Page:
Sermon, March 20: “How can these things be?”

Rev. Stacy Swain

 “How can these things be?”

Scripture:  John 3:1-17

           It was clearly addressed to me.  The letter said that I had been chosen for a once in a lifetime opportunity.  All I needed to do was to call the number at the bottom of the page.  The vacation package was mine.  Round trip air fare for me and one other person; a five day stay in a luxury resort, and complimentary breakfast every morning.  The timing could not have been better.    I was sick and tired of the dark, and cold, of being hemmed in by snow banks.  I wanted out and this looked like just the thing – it was too good to be true!

          But then I got thinking, How could it be really true?  What was really going on?  I called the telephone number at the bottom of the page to learn that I had not actually won, but that I could win but if I had to agreed to this and that… and on and on it went. 

          I almost believed it.   It sure looked good, but it turned out to be nothing more than a cleaver way to getting my attention.     

          Nicodemus is not going to be taken in. He too, thinks a little fact checking is in order.  There may be something special about the Jesus of Nazareth.  He may be as the people are saying, the messiah, the son of God, here to deliver the people! But it sounds a bit too good to be true.  He wants to check it out for himself.  So he goes to see Jesus at night, under the cover of darkness.   Nicodemus, you see, is an important man.  A well respected leader, a member of the Jewish high court, the Sanhedrin.  He is a careful and considered thinker.   He has his reputation to look out for.  Yes, better to go under the cover of night.  He would not want anyone thinking he was becoming a follower.    

           But, Jesus doesn’t seem to mind that the hour is late.  He receives  Nicodemus without question.  Now I bet that Nicodemus had rehearsed what he would say to Jesus.  I am sure he had thought it over and decided, it would be best to engage Jesus in a collegial conversation, to speak to him as he would a peer, a teacher, just like himself.  So Nicodemus begins by complimenting Jesus on his teaching style.  Saying that Jesus’ use of signs is really quite impressive.  It is clear that Jesus must be a Holy teacher for only someone from God could use signs so effectively, such a cleaver way of getting the people’s attention.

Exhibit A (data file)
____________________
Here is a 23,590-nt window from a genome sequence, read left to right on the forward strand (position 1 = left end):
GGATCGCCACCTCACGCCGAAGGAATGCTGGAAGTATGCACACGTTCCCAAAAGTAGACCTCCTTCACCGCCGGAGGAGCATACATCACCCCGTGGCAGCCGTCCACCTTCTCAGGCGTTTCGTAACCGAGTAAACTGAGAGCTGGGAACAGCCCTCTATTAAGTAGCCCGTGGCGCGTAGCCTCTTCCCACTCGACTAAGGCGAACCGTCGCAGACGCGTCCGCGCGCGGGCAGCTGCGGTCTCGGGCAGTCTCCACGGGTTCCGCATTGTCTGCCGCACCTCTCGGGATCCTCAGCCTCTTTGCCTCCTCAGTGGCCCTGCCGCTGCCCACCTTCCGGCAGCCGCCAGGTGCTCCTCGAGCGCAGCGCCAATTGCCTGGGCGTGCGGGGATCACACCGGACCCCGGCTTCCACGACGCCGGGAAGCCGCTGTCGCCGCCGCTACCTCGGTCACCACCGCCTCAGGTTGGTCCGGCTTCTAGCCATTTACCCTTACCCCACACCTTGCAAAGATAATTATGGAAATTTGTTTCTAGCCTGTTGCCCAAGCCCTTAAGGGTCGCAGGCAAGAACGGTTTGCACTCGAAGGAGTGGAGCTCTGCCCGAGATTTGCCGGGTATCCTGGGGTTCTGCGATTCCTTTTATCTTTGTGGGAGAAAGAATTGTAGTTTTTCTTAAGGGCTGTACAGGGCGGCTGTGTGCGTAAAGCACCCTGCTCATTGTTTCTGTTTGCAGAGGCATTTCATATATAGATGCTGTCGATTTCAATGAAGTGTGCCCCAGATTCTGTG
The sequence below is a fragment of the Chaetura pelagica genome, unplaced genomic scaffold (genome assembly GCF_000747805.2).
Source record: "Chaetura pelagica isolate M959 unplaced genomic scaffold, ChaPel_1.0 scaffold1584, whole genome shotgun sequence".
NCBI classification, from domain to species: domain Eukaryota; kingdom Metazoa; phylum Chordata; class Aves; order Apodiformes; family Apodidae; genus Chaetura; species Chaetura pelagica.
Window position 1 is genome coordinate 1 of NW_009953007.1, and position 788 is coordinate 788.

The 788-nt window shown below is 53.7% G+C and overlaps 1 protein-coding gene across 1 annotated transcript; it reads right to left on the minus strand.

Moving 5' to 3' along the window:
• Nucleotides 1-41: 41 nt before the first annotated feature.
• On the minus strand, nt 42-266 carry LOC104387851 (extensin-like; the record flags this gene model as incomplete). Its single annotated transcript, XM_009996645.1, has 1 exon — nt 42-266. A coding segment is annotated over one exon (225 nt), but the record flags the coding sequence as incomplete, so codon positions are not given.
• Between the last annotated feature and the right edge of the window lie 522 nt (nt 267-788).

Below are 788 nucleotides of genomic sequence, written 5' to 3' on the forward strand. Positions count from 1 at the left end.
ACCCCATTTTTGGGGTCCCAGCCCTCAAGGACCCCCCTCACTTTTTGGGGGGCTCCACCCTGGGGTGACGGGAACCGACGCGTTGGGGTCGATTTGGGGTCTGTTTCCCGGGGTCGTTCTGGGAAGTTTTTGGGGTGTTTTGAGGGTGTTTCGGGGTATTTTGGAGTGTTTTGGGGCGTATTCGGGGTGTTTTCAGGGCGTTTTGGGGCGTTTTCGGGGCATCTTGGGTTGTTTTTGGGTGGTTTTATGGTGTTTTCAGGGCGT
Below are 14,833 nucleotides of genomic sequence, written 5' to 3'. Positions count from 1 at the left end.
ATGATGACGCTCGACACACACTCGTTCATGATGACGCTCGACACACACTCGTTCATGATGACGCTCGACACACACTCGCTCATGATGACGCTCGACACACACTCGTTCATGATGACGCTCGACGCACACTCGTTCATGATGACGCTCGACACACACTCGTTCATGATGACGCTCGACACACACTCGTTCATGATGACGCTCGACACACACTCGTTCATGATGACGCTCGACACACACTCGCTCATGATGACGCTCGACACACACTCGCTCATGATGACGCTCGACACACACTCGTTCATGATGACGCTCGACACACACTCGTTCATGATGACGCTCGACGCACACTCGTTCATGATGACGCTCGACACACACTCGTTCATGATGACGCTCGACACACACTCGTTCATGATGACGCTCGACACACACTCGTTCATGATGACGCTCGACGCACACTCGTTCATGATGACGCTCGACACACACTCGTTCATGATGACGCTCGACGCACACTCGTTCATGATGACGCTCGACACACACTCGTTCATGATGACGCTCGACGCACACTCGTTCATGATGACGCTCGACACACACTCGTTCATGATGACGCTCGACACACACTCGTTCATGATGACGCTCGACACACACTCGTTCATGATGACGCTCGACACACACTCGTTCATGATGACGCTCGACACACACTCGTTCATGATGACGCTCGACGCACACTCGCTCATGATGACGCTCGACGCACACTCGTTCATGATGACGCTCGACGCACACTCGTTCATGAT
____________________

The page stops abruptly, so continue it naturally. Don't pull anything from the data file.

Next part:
Jesus, however, does not miss a beat and quickly lifts the conversation to a totally different plane.   Jesus replies “Very truly, I tell you, no one can see the kingdom of God without being born from above.”  Jesus seems to be implying that Nicodemus has missed understood the signs of Jesus teaching.  For the signs are not gimics.  The healings, the feeding of thousands, the casting out of demons are signs that point to the kingdom of God.  The kingdom of God that those who are delivered into new life are able to see.  Nicodemus cannot see the kingdom of God in the signs, Jesus suggests because he is not yet born from above. 

          With Jesus’ words, Nicodemus plan of rational discourse between two teachers unravels.  Nicodemus’ head spins as he tries to take Jesus words and fit them into this limited way of seeing.  He stammers on, but “how can anyone be born after having grown old?” Jesus persists, “Very truly, I tell you no one can enter the kingdom of God without being born of water and Spirit.  What is born of the flesh is flesh, and what is born of the Spirit is spirit.  Do not be astonished that I said to you, ‘You must be born from above.’” 

           But Nicodemus is astonished.  What exactly is Jesus saying?  The full meaning of the words cannot yet penetrate the fortress that Nicodemus has erected around his heart and mind.  And so he makes his way back homw, down the dark streets muttering to himself “How can these things be?  How can these things be?”

          Now for some of us, like Nicodemus, this language of being born from above may sound like nothing more than a cleaver way of getting our attention.  For others it may even be a little off putting for we cannot hear it without its contemporary overlay which in some cases smacks of self righteousness and judgment.  Being born again, can becomes a yard stick measuring out those true Christians from the rest of us who are still groping in the dark of doubt and disbelief.  But if we can set aside whatever negative associations some of us may have, and hear Jesus invitation afresh, it strikes me that being born is something that none of us have any control over.   Being born is completely out of our hands.  It is something that happens to us, not something we do.  By the grace of God we are knit together in our mother’s womb, to use the words of the Psalmist, and by the grace of God we are delivered into the light of life.